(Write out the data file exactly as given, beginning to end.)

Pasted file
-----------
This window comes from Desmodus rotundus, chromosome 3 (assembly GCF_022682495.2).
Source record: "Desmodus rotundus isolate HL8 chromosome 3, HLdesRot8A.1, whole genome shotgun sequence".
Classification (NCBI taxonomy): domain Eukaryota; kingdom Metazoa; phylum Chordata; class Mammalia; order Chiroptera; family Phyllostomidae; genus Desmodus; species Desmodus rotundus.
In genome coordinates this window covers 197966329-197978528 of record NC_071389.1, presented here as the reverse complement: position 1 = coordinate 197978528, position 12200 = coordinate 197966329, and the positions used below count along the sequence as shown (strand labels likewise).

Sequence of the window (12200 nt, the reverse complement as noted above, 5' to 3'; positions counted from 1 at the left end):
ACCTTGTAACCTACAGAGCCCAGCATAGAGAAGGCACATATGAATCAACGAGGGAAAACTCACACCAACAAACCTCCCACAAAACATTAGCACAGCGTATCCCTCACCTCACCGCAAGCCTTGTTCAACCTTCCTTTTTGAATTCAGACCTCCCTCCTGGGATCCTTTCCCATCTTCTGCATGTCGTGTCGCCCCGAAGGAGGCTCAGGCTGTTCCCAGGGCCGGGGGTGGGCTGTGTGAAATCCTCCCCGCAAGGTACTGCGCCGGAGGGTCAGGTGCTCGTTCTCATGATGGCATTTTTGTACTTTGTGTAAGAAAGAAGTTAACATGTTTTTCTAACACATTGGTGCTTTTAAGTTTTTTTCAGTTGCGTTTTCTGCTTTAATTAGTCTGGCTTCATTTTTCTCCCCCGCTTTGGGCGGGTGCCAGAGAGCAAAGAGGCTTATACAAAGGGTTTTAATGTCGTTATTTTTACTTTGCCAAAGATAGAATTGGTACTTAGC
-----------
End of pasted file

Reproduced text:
This window comes from Desmodus rotundus, chromosome 3 (assembly GCF_022682495.2).
Source record: "Desmodus rotundus isolate HL8 chromosome 3, HLdesRot8A.1, whole genome shotgun sequence".
Classification (NCBI taxonomy): domain Eukaryota; kingdom Metazoa; phylum Chordata; class Mammalia; order Chiroptera; family Phyllostomidae; genus Desmodus; species Desmodus rotundus.
In genome coordinates this window covers 197966329-197978528 of record NC_071389.1, presented here as the reverse complement: position 1 = coordinate 197978528, position 12200 = coordinate 197966329, and the positions used below count along the sequence as shown (strand labels likewise).

Sequence of the window (12200 nt, the reverse complement as noted above, 5' to 3'; positions counted from 1 at the left end):
ACCTTGTAACCTACAGAGCCCAGCATAGAGAAGGCACATATGAATCAACGAGGGAAAACTCACACCAACAAACCTCCCACAAAACATTAGCACAGCGTATCCCTCACCTCACCGCAAGCCTTGTTCAACCTTCCTTTTTGAATTCAGACCTCCCTCCTGGGATCCTTTCCCATCTTCTGCATGTCGTGTCGCCCCGAAGGAGGCTCAGGCTGTTCCCAGGGCCGGGGGTGGGCTGTGTGAAATCCTCCCCGCAAGGTACTGCGCCGGAGGGTCAGGTGCTCGTTCTCATGATGGCATTTTTGTACTTTGTGTAAGAAAGAAGTTAACATGTTTTTCTAACACATTGGTGCTTTTAAGTTTTTTTCAGTTGCGTTTTCTGCTTTAATTAGTCTGGCTTCATTTTTCTCCCCCGCTTTGGGCGGGTGCCAGAGAGCAAAGAGGCTTATACAAAGGGTTTTAATGTCGTTATTTTTACTTTGCCAAAGATAGAATTGGTACTTAGC